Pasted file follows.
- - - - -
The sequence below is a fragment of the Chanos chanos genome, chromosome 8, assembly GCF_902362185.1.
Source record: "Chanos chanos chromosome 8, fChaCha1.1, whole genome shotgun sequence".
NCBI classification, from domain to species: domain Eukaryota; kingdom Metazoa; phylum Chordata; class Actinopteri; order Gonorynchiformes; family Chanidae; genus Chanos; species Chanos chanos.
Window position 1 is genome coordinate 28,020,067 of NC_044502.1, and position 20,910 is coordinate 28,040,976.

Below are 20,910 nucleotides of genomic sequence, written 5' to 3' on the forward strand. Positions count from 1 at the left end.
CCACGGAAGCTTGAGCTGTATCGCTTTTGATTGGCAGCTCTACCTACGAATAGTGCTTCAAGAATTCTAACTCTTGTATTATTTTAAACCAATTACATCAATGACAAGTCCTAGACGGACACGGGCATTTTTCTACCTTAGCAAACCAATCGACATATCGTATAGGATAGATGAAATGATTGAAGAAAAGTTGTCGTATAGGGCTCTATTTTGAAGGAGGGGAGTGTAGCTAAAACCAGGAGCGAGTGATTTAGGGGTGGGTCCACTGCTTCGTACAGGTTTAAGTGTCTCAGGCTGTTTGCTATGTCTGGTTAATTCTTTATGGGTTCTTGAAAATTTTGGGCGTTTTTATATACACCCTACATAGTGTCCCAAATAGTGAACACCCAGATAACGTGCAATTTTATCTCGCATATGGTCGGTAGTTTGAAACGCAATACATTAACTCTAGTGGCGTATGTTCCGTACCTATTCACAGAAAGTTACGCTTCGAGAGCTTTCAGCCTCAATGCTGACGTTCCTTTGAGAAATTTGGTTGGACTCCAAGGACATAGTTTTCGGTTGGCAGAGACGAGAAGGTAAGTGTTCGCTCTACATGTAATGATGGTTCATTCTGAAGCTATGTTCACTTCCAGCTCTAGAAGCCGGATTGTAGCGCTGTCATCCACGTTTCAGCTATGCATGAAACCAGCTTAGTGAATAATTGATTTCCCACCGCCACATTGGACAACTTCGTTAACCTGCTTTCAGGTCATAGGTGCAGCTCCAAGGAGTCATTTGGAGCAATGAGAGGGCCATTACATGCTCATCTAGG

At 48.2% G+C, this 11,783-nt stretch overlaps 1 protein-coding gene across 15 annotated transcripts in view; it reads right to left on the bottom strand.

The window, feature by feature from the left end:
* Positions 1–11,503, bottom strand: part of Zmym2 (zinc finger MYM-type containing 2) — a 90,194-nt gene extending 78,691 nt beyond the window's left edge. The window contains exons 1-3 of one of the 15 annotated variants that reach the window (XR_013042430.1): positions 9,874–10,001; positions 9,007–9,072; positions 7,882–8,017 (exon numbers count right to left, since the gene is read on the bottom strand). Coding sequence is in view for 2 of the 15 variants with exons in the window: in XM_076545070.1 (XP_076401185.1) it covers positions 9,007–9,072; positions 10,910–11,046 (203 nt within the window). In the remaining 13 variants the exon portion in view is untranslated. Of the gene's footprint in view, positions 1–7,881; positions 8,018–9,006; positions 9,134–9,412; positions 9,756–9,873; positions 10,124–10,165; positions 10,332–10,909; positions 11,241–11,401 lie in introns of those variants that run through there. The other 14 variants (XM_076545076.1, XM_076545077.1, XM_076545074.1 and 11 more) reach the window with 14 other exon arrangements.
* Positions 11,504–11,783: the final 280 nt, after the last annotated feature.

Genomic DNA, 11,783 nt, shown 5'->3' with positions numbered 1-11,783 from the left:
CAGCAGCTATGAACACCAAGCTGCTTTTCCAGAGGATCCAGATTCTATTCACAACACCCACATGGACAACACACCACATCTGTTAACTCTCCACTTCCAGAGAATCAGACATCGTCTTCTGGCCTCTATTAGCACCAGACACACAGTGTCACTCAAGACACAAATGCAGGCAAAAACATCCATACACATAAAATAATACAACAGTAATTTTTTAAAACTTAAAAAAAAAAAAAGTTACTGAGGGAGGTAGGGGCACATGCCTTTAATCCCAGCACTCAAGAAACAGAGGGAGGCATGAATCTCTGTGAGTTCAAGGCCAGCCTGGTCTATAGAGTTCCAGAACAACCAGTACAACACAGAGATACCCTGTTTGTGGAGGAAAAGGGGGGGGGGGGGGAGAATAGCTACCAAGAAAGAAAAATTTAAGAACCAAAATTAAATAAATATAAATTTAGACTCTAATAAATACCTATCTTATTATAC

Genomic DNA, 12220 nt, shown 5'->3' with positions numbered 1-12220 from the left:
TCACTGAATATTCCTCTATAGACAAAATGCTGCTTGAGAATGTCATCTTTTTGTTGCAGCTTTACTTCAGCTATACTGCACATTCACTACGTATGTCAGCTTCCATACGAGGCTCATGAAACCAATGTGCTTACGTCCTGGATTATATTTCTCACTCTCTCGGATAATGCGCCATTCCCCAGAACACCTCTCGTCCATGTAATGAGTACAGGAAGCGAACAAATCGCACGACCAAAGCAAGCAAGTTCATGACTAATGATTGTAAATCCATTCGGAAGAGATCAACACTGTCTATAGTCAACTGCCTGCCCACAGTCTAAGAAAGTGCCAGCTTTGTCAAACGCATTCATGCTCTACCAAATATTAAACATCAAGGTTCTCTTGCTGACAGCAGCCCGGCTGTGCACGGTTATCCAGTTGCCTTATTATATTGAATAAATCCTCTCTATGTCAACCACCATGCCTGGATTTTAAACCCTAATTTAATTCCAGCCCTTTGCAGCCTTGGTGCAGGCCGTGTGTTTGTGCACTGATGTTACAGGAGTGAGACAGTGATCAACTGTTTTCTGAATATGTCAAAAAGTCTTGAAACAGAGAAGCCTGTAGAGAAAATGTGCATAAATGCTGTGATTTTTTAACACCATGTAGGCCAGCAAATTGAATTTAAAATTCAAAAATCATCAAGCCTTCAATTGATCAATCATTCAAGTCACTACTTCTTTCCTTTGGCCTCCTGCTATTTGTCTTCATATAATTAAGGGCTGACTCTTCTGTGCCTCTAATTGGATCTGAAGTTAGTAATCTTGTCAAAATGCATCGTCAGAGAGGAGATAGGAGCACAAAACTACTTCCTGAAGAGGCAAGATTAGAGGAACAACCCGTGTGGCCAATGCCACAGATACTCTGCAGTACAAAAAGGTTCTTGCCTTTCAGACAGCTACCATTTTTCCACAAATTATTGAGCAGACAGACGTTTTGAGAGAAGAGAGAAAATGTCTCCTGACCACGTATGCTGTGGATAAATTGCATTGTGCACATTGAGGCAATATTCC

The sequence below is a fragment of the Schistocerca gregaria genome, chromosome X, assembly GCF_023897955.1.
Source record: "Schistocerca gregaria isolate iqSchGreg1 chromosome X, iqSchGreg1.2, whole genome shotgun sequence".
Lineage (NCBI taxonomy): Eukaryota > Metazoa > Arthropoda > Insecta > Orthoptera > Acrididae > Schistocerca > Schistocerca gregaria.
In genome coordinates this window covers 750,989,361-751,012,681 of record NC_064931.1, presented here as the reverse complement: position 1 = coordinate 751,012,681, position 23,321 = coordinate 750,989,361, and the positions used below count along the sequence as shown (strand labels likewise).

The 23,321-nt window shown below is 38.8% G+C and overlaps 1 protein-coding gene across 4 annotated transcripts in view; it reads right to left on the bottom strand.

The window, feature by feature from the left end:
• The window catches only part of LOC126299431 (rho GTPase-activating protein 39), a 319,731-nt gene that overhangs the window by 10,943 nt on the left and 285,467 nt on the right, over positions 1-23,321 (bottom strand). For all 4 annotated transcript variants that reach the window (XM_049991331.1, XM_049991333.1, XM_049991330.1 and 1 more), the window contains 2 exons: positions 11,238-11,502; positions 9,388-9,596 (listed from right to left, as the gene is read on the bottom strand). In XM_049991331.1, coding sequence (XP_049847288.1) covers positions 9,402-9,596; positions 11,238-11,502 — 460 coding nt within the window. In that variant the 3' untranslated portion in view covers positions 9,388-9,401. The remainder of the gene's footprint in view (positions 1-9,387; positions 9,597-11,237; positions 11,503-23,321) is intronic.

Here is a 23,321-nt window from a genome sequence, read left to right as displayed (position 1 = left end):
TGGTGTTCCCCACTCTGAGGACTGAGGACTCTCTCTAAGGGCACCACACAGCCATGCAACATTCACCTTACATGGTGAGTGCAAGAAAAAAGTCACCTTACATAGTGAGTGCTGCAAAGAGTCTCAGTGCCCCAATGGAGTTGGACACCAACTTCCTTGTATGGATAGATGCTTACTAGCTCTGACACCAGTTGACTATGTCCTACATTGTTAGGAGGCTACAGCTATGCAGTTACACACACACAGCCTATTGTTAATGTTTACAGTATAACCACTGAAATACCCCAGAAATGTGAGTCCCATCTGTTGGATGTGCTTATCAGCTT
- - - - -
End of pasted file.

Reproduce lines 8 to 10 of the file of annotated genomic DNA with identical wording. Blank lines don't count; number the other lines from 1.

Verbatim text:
The window, feature by feature from the left end:
* Positions 1–11,503, bottom strand: part of Zmym2 (zinc finger MYM-type containing 2) — a 90,194-nt gene extending 78,691 nt beyond the window's left edge. The window contains exons 1-3 of one of the 15 annotated variants that reach the window (XR_013042430.1): positions 9,874–10,001; positions 9,007–9,072; positions 7,882–8,017 (exon numbers count right to left, since the gene is read on the bottom strand). Coding sequence is in view for 2 of the 15 variants with exons in the window: in XM_076545070.1 (XP_076401185.1) it covers positions 9,007–9,072; positions 10,910–11,046 (203 nt within the window). In the remaining 13 variants the exon portion in view is untranslated. Of the gene's footprint in view, positions 1–7,881; positions 8,018–9,006; positions 9,134–9,412; positions 9,756–9,873; positions 10,124–10,165; positions 10,332–10,909; positions 11,241–11,401 lie in introns of those variants that run through there. The other 14 variants (XM_076545076.1, XM_076545077.1, XM_076545074.1 and 11 more) reach the window with 14 other exon arrangements.
* Positions 11,504–11,783: the final 280 nt, after the last annotated feature.